15 November 2018No comments
Education and qualifications are becoming ever-more important for young people who want to pursue careers in the countryside, so a top agricultural adviser will tell students at Plumpton College in East Sussex.
There are some fantastic opportunities in farming and the ancillary sectors, but competition for the best jobs has never greater
So Charles Mayson, who founded CXCS – a firm that helps farmers with paperwork and inspections – will tell students doing the ‘Agriculture & the Environment’ module.
“You need to make yourself stand out from the crowd – and there’s no better way of doing that than through education,” he will tell third-year students during a guest talk at the venue offering specialist land-based courses on November 23.
“Knowledge is power – and education is a quick and effective way of gaining that knowledge and power.
“As well as informing you about new developments and trends, it makes you more open to change and new ideas, plus gives you a fantastic network of contacts.
“Ultimately, it’s about finding the studying option that works best for you – whether that’s a course that’s practical and part-time or one that’s full-time and more academic. But it really can be a passport to your dream job – whether that’s a shepherd, spray operator, engineer or environmentalist.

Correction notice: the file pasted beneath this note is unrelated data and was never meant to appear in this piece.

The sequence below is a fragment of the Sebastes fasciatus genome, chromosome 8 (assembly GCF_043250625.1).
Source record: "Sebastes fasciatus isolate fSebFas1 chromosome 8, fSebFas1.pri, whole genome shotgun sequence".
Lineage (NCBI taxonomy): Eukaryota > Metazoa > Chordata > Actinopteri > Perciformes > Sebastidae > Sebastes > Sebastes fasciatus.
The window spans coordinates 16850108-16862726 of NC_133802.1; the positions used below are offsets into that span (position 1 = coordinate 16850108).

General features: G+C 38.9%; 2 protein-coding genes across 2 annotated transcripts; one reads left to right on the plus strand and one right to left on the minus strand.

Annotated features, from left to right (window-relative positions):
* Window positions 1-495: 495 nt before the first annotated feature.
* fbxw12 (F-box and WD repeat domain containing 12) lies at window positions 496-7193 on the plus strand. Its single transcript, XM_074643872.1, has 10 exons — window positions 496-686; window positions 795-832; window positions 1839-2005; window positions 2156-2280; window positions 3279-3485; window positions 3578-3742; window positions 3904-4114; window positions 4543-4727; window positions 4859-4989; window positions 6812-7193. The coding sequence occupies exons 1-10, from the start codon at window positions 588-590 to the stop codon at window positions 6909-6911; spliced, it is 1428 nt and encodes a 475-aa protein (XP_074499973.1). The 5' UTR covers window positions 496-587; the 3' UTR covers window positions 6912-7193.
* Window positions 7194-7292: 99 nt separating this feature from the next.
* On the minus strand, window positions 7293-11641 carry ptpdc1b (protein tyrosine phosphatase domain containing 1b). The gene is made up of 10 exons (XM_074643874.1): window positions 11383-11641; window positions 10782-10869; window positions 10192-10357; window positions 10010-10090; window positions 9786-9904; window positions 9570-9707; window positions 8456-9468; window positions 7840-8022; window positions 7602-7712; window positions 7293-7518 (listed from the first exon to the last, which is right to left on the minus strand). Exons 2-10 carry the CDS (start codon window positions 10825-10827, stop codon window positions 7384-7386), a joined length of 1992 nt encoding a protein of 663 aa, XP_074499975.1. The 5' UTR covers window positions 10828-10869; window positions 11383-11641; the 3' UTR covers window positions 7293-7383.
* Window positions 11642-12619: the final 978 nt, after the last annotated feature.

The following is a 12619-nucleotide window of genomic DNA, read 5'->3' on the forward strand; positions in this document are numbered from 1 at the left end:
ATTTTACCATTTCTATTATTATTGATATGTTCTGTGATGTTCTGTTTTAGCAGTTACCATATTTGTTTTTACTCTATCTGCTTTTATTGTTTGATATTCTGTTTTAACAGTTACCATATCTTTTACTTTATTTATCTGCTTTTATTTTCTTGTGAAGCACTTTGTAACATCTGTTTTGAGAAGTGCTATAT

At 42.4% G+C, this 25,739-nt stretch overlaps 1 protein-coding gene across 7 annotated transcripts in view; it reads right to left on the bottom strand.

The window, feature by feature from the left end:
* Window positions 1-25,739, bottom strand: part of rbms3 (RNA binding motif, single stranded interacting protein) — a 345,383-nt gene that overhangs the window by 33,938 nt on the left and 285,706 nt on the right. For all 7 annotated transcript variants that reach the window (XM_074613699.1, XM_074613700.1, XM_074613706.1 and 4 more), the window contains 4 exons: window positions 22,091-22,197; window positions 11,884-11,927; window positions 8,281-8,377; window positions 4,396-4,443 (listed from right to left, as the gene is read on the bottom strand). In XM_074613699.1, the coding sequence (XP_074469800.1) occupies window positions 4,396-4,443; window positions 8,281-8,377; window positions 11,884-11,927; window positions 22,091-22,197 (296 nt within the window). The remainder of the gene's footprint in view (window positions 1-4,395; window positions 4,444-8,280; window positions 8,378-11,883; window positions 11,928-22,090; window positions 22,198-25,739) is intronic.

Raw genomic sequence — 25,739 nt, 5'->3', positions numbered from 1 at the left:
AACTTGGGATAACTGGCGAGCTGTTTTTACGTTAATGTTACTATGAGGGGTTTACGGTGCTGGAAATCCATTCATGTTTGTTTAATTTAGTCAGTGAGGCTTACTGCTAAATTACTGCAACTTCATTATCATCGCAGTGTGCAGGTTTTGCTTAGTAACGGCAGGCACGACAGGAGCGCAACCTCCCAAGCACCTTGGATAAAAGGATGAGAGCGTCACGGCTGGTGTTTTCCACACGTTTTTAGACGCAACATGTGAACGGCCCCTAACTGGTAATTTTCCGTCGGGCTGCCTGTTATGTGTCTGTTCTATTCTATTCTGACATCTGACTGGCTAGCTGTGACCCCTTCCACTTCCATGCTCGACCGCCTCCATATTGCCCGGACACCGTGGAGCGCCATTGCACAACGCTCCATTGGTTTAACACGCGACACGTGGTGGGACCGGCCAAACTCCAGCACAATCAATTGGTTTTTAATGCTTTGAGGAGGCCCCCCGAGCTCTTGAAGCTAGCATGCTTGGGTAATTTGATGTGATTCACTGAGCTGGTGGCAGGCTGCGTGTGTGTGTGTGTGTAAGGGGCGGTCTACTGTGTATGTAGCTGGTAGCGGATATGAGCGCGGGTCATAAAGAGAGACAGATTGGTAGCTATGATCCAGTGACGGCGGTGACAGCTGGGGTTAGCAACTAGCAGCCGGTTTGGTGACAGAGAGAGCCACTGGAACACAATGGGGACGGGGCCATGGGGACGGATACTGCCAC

“There are some fantastic farmers who haven’t had masses of formal education, but as agriculture becomes more specialised and sophisticated, so education will become increasingly important," adds Charles.
“Drifting into it is not an option any more. Forty years age, you could get a job if you looked and sounded right. Now employers need people who have a hugely broad knowledge base and there’s no better way to get that than by studying."
Andrew Ellis, an agricultural lecturer at Plumpton College, describes countryside careers as “rewarding and fulfilling”.
Each day brings different challenges and a real sense of purpose, knowing you are a custodian of something precious.
According to Andrew, visiting speakers such as Charles inspire the students by acting as role models and show how the countryside is a “complex web of interdependent people and businesses”, with employment opportunities spreading far beyond the traditional farm-based roles.
“Charles’ business is a good example,” explains Andrew. “There are lots of rules surrounding cross-compliance when it comes to subsidies and, for most farmers, they are a minefield to navigate. His company, CXCS, helps them manage the process, collating and completing all the necessary information to comply with the rules.”